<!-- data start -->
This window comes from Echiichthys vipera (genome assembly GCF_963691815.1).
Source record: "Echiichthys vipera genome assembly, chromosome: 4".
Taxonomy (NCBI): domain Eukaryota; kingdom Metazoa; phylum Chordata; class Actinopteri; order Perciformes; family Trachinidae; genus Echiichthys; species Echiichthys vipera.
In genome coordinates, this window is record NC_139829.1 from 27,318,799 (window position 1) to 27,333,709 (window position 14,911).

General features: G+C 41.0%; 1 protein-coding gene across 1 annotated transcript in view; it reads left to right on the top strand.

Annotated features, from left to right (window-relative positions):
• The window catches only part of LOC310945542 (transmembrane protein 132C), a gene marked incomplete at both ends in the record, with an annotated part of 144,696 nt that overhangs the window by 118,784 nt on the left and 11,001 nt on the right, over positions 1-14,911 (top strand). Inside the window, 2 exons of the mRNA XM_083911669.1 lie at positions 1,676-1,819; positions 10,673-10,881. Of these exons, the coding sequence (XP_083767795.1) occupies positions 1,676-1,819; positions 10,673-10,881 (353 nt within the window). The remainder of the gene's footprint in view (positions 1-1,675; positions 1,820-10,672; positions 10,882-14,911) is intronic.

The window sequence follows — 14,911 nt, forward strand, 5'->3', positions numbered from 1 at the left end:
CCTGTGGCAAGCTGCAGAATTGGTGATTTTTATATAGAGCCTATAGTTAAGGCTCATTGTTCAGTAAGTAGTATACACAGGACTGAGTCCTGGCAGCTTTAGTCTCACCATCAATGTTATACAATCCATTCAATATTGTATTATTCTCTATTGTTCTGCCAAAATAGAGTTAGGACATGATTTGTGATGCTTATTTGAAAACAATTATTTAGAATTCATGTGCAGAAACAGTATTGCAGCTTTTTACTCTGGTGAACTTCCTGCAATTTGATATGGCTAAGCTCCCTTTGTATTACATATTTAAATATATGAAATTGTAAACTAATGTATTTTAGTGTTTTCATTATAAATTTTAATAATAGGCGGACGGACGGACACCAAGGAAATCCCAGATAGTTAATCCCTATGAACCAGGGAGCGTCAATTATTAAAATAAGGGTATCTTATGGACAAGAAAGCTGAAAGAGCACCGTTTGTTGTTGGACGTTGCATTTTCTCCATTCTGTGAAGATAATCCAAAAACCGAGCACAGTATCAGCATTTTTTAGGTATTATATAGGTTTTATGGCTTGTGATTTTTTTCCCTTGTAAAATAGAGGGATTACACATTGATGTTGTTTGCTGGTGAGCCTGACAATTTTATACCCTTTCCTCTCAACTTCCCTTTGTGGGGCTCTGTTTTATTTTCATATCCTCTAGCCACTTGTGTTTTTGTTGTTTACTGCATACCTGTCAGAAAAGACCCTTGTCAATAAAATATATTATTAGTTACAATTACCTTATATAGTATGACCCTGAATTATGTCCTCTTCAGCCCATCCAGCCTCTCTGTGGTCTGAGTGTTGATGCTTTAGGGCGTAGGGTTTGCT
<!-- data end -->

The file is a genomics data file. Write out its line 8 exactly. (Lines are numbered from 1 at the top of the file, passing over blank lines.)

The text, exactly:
The window sequence follows — 14,911 nt, forward strand, 5'->3', positions numbered from 1 at the left end: